Andy George, president of the National Black Police Association, has claimed that black Metropolitan police officers have complained of being ‘put under pressure’ by ‘white colleagues’ to donate to a fund that has raised £150,000 for two former Met officers.
The Metropolitan Black Police Association (MetBPA) is a staff association that was founded in September 1994. It represents over 4,000 officers and staff of Black, African and Asian descent within the Metropolitan Police Service (MPS) and is the largest Black police association in the United Kingdom.
Former PCs Jonathan Clapham and Sam Franks were on patrol in London in July 2020 with three of their TSG colleagues when they stopped to let a Mercedes car turn into a road in front of them. However, the Mercedes entered the road on the wrong side and then drove at an average speed of 32 MPH in a 20 MPH zone.
The vehicle was being driven by Ricardo dos Santos. In the car was a three-month-old baby and his partner, Bianca Williams. When the car came to a stop, dos Santos and Williams were placed in cuffs as officers tried to understand why dos Santos had driven in the way witnessed by the officers.
Williams uploaded some partial footage from the stop to social media, which soon went viral. For three years, several media outlets reported the views of dos Santos and Williams, suggesting they were only stopped owing to their ethnicity.
The IOPC investigated the incident and directed that a misconduct hearing, chaired by an independent, legally qualified professional, should occur. Also on the panel was a police officer and an independent person.
After six weeks, the panel concluded that dos Santos and Williams were not stopped owing to their ethnicity. Two professors specialising in the field of optics concluded that before the vehicle was stopped, the officers would not have been able to discern the driver’s skin colour. The panel also decided that the officers did not use excessive force.
In an exclusive interview with The Guardian newspaper, Mr George said that he had received multiple accounts from black officers who felt pressed to give money to the JustGiving campaign.
George stated that the alleged coercion involved an email distributed to all members of one of the Met police’s 12 basic command units, urging every officer to contribute financially to support the dismissed individuals.
Despite claims, every source ESN approached denied receiving the said email. This sentiment was echoed by officers posting on X.
Ben_Stephenson wrote: I’ve thought long and hard about commenting however, I have not seen any email containing the content that
@andygeorgeni is referring to in paragraph 3 of this [The Guardian’s] article. It’s a serious allegation to make.’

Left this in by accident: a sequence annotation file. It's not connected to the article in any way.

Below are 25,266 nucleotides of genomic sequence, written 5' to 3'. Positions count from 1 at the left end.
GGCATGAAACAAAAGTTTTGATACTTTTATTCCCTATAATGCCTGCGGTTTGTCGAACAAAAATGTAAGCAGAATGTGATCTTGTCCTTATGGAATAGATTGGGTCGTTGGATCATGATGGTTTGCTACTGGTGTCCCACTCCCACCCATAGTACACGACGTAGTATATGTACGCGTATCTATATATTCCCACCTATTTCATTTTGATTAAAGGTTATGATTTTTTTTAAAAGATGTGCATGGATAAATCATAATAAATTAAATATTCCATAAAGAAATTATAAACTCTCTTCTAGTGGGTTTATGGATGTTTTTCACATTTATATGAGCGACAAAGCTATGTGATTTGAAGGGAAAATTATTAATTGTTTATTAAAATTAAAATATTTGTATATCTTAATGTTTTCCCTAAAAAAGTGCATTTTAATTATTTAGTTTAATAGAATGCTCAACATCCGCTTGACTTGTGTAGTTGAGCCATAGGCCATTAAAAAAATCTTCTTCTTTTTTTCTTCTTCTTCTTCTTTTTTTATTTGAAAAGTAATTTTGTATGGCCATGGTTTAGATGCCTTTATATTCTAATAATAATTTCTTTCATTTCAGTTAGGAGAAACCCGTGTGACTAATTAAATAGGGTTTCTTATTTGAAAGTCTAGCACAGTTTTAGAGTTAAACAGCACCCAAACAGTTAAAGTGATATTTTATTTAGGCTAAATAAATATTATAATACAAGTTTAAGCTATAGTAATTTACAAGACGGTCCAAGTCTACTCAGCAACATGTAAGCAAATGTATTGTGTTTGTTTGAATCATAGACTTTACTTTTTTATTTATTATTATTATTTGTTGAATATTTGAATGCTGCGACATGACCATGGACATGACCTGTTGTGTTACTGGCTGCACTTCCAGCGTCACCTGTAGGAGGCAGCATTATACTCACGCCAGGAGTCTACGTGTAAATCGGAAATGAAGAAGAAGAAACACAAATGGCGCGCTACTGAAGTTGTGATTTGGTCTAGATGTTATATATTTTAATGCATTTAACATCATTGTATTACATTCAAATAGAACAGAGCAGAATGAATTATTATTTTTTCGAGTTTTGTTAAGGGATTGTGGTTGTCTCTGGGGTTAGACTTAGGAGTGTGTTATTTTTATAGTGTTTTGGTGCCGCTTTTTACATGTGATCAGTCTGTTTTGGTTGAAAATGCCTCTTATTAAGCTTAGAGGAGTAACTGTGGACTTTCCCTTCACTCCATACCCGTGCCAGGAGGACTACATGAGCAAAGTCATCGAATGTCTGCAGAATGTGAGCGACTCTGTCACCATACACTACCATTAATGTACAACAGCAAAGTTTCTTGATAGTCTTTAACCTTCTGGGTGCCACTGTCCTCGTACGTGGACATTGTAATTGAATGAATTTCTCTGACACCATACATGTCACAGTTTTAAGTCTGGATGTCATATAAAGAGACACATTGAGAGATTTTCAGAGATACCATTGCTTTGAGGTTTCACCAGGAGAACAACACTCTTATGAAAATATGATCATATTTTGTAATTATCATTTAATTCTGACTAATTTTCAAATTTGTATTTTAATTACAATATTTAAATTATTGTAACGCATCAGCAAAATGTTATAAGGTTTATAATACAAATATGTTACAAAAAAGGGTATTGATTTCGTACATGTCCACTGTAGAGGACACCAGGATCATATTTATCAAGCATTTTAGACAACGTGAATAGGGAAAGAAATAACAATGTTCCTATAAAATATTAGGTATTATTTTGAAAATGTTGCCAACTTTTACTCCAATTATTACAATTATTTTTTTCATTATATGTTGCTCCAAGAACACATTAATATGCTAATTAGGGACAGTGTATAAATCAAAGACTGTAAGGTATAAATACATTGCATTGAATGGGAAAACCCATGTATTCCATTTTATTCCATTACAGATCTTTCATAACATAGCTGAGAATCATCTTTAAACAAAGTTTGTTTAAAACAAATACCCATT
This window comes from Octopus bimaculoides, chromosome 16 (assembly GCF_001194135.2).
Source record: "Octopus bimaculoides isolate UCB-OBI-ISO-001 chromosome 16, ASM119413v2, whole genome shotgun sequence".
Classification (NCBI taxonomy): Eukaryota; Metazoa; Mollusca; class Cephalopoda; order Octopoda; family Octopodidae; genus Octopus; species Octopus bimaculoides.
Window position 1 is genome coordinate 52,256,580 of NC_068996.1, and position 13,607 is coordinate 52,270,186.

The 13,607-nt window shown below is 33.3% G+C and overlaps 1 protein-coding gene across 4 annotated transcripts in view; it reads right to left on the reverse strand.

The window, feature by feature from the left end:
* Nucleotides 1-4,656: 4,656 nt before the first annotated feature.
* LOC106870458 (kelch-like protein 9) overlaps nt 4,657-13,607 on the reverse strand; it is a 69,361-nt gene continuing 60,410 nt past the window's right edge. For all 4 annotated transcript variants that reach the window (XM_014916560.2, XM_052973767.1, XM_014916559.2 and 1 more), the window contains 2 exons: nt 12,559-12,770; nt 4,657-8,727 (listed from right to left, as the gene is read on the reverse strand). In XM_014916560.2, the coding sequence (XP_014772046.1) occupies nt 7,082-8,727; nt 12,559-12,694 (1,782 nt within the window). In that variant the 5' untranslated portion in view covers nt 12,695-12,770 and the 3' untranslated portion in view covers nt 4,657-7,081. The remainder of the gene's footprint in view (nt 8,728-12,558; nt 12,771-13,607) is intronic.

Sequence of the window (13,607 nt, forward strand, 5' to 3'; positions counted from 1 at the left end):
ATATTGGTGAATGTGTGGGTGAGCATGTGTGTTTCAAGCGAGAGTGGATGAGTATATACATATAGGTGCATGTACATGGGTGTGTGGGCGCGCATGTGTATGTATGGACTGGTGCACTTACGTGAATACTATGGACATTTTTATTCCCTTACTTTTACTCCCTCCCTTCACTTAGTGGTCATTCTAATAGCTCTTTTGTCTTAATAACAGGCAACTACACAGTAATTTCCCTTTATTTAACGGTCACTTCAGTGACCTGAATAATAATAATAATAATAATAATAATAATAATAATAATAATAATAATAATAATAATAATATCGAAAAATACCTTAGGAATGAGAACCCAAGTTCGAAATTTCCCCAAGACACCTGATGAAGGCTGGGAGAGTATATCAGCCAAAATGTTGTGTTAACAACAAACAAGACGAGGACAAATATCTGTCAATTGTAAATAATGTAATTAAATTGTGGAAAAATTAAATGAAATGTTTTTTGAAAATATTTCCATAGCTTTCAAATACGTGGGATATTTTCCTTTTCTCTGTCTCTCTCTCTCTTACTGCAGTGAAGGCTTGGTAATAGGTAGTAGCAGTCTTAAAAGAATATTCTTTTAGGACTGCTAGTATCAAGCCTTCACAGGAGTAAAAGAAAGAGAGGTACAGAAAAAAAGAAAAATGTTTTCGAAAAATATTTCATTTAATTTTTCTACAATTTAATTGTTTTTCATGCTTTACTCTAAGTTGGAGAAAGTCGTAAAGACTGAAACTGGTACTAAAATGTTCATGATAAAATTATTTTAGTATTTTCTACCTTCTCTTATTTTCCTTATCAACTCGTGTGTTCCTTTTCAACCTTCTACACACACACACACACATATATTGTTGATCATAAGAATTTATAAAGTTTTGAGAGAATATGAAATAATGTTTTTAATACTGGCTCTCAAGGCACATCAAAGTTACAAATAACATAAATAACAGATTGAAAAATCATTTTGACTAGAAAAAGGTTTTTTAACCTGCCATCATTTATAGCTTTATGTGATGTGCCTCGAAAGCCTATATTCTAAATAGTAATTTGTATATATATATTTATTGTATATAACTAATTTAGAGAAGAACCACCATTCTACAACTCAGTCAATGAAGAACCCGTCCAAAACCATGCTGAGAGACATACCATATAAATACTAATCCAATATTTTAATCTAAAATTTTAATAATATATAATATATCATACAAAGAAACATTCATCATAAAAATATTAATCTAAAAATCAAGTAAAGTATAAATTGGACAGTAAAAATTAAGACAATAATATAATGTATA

PC_Angry shared: ‘I have spoken to numerous people on several BCUs… they have seen no such email either.
AWilsonmhhealth said: ‘Complaint to PSD or via whistleblowing policy. Integrity and/or disaffection issue. He needs to be held to account if the email doesn’t exist. Time for a reality check for him?’
Mr George rebuked the doubt regarding the existence of the email, stating: ‘It certainly is and the Met BPA have the email.’
Responding, @legalclaret wrote: ‘Presumably a copy of the email will appear on here shortly? Or not as the case may be.’
The Guardian has not confirmed direct access to the email in question.
Speaking to The Guardian, George said: “Black officers say they are sitting in parade rooms while others are donating – and they are really pushing them to [donate] as well. Or they are just under pressure because of the general conversation.
“They were made to feel really uncomfortable by their colleagues around not donating, and that forced them into actually doing it themselves.
“A lot of serving officers have donated to this fundraiser and, if you’re one or two black officers in a patrol room of 20 people, and everybody is accusing Ricardo dos Santos of lying – and how police need to get into the black community more because they are committing the crimes and we police need to support our man – it’s really difficult for a black officer to say ‘I’m not doing it’ if they’re by themselves.”
The Guardian’s piece suggested dos Santos and Williams were pulled over because officers detected a cannabis aroma coming from their vehicle. Yet, the officers didn’t assert that they followed dos Santos due to a cannabis scent while driving behind him. They claimed the scent was evident during the stop itself. The misconduct panel determined that of the five officers, three possibly did cannabis during the stop, but Clapham and Franks did not, merely aligning with their colleagues’ statements.
No cannabis was found during the stop.
Although numerous officers have generously contributed to the campaign, aiding the dismissed officers and their families, a significant proportion of the donations seems to stem from the general public.
This assessment emerges from an examination of the comments on the crowdfunding page before the campaign sponsor turned off the commenting feature.
Before You Go…
Want a front-row seat to the most gripping stories from the heart of the emergency services? Join our exclusive WhatsApp Channel now and be the first to get real-time updates, videos, and tales from the frontline.
Join our WhatsApp community!
ESN is now on WhatsApp, and we want you to join our communities.
To join, you need to have WhatsApp on your device. All you need to do is click the link and press 'Join community'.
No one will be able to see who is signed up, and no one can send messages except the ESN team.
Joining our WhatsApp channel is a great way to help support our work and best of all, it is free!
If you don't like our community, you can check out any time you like. To leave our community, click on the name at the top of your screen and choose 'exit group'.